Liked by 1 person

    • Hi Alex. Thank you for spreading the word about this increasing concern. I own and operate a 25 year old stock footage brand. We are rights managed only and produce our own content. A software company well known for their photo editing application contacted me a few years ago and asked me to join their new stock image brand. I told them I don’t want our material on a microstock web site and warned them of the issues. Recently, one of our photographers contacted me saying our content was being sold on their web site. I contacted them and was directed to a DMCA take down notice form. Yes, DMCA take down notice form at a company who previously was just in the business of creating and selling software (intellectual property). On that web page, it says they are providing the take down notice because they respect the creative community. They actually say that. “Respect.” Well, they are not protected by the DMCA and I have every intention of being compensated for our (registered) copyrighted footage. I’d like to suggest some options to image creators/owners with teeth. First, register your works with the US Copyright Office now. This will give you teeth when pursing infringements. Don’t fall for the DMCA protection claim. Did they acquire your permission before using your property? If no, then it’s infringement plain an simple. Send them a certified letter with your evidence, a reasonable but large dollar amount you want, the deadline and heads up that you’ll be suing them in Federsl court if necessary. If they don’t resolve it by the date, sue them. Other precautions: Always use watermarks – visual or digital, and post a copyright warning wherever your images appear on-line. This may allow you to acquire legal fees in court …if your work is registered. You can check out our collection at http://www.notmicrostock.com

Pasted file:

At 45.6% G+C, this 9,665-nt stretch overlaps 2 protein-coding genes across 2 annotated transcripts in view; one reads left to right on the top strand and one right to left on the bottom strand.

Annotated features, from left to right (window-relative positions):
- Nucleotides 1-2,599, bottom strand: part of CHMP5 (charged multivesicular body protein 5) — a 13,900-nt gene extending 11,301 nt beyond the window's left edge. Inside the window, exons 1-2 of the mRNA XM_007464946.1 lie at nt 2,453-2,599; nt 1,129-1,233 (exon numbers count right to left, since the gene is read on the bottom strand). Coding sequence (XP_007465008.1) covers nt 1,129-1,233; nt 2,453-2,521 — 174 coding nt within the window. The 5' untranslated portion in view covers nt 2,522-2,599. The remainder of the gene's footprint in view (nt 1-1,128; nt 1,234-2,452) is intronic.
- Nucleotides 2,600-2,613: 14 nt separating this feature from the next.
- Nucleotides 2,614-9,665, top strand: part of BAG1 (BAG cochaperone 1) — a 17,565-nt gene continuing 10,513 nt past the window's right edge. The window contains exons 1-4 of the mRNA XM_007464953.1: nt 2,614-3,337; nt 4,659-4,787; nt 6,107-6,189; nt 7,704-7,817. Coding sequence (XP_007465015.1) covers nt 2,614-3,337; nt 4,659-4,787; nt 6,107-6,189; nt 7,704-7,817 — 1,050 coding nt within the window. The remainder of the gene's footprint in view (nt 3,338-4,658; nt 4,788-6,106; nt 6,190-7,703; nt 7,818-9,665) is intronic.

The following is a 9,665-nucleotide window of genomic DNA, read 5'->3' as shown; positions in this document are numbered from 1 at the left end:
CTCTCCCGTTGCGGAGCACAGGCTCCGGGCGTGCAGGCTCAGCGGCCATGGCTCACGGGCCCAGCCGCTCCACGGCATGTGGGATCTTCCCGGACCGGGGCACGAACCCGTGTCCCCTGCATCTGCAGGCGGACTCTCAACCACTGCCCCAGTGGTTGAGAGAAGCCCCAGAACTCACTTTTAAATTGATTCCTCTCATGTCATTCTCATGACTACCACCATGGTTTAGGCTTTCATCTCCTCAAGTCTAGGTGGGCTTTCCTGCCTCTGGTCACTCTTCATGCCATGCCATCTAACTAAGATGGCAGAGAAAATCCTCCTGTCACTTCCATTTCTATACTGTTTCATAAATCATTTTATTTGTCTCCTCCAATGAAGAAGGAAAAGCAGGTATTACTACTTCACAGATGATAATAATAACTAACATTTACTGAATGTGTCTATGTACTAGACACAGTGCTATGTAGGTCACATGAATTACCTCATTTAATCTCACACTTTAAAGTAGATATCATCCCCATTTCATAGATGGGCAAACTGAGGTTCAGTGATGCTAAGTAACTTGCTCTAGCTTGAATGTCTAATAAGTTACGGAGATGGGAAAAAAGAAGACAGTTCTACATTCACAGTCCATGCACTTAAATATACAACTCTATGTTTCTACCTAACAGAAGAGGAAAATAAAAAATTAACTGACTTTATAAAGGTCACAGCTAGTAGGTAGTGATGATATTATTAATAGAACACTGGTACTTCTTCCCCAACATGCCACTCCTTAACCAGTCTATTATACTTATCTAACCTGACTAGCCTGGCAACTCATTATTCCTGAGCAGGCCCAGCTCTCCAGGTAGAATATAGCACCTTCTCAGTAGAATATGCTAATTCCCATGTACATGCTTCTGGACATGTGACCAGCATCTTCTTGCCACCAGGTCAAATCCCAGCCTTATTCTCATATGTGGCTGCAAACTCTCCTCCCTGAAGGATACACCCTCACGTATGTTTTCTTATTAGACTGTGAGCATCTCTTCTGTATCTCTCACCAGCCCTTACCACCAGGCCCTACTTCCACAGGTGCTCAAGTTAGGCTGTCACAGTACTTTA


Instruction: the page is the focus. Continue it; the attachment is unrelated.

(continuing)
Liked by 1 person